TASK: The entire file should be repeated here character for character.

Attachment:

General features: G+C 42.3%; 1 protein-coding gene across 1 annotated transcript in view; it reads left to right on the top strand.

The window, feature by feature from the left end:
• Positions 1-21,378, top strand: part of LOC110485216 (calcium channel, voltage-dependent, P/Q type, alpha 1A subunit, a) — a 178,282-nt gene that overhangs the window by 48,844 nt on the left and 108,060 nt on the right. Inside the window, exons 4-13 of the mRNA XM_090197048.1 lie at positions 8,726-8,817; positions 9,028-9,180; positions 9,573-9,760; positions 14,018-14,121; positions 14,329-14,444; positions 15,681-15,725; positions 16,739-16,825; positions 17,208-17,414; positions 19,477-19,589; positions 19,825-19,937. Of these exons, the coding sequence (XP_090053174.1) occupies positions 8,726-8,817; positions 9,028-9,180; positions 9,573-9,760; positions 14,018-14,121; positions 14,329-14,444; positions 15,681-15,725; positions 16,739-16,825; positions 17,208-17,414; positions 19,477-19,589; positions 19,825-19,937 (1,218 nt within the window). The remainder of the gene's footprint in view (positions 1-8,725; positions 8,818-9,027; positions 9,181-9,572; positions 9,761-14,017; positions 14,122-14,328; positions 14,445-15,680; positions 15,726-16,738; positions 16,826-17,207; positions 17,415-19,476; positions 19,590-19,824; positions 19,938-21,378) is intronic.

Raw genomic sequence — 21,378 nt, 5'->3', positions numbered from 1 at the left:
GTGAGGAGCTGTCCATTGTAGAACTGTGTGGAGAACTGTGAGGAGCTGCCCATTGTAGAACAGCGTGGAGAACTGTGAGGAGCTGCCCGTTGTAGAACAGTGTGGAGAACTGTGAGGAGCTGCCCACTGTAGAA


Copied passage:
General features: G+C 42.3%; 1 protein-coding gene across 1 annotated transcript in view; it reads left to right on the top strand.

The window, feature by feature from the left end:
• Positions 1-21,378, top strand: part of LOC110485216 (calcium channel, voltage-dependent, P/Q type, alpha 1A subunit, a) — a 178,282-nt gene that overhangs the window by 48,844 nt on the left and 108,060 nt on the right. Inside the window, exons 4-13 of the mRNA XM_090197048.1 lie at positions 8,726-8,817; positions 9,028-9,180; positions 9,573-9,760; positions 14,018-14,121; positions 14,329-14,444; positions 15,681-15,725; positions 16,739-16,825; positions 17,208-17,414; positions 19,477-19,589; positions 19,825-19,937. Of these exons, the coding sequence (XP_090053174.1) occupies positions 8,726-8,817; positions 9,028-9,180; positions 9,573-9,760; positions 14,018-14,121; positions 14,329-14,444; positions 15,681-15,725; positions 16,739-16,825; positions 17,208-17,414; positions 19,477-19,589; positions 19,825-19,937 (1,218 nt within the window). The remainder of the gene's footprint in view (positions 1-8,725; positions 8,818-9,027; positions 9,181-9,572; positions 9,761-14,017; positions 14,122-14,328; positions 14,445-15,680; positions 15,726-16,738; positions 16,826-17,207; positions 17,415-19,476; positions 19,590-19,824; positions 19,938-21,378) is intronic.

Raw genomic sequence — 21,378 nt, 5'->3', positions numbered from 1 at the left:
GTGAGGAGCTGTCCATTGTAGAACTGTGTGGAGAACTGTGAGGAGCTGCCCATTGTAGAACAGCGTGGAGAACTGTGAGGAGCTGCCCGTTGTAGAACAGTGTGGAGAACTGTGAGGAGCTGCCCACTGTAGAA